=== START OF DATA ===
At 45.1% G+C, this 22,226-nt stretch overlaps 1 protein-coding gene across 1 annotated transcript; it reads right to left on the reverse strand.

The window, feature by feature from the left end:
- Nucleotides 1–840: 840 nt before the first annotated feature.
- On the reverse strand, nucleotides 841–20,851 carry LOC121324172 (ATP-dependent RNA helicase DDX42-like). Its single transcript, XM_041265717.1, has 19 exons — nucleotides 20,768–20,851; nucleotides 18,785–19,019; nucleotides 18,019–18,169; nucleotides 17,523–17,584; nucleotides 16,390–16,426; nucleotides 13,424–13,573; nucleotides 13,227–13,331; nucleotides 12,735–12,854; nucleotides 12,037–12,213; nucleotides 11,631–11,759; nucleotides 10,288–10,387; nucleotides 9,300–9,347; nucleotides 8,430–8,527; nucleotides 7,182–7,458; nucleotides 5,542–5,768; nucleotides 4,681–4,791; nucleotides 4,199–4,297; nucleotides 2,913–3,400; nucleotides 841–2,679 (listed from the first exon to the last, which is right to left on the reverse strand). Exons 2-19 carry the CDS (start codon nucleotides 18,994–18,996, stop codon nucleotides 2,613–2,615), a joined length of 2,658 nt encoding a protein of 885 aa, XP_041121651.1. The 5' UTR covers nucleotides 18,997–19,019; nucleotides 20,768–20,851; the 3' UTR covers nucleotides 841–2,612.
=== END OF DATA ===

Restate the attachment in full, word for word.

At 45.1% G+C, this 22,226-nt stretch overlaps 1 protein-coding gene across 1 annotated transcript; it reads right to left on the reverse strand.

The window, feature by feature from the left end:
- Nucleotides 1–840: 840 nt before the first annotated feature.
- On the reverse strand, nucleotides 841–20,851 carry LOC121324172 (ATP-dependent RNA helicase DDX42-like). Its single transcript, XM_041265717.1, has 19 exons — nucleotides 20,768–20,851; nucleotides 18,785–19,019; nucleotides 18,019–18,169; nucleotides 17,523–17,584; nucleotides 16,390–16,426; nucleotides 13,424–13,573; nucleotides 13,227–13,331; nucleotides 12,735–12,854; nucleotides 12,037–12,213; nucleotides 11,631–11,759; nucleotides 10,288–10,387; nucleotides 9,300–9,347; nucleotides 8,430–8,527; nucleotides 7,182–7,458; nucleotides 5,542–5,768; nucleotides 4,681–4,791; nucleotides 4,199–4,297; nucleotides 2,913–3,400; nucleotides 841–2,679 (listed from the first exon to the last, which is right to left on the reverse strand). Exons 2-19 carry the CDS (start codon nucleotides 18,994–18,996, stop codon nucleotides 2,613–2,615), a joined length of 2,658 nt encoding a protein of 885 aa, XP_041121651.1. The 5' UTR covers nucleotides 18,997–19,019; nucleotides 20,768–20,851; the 3' UTR covers nucleotides 841–2,612.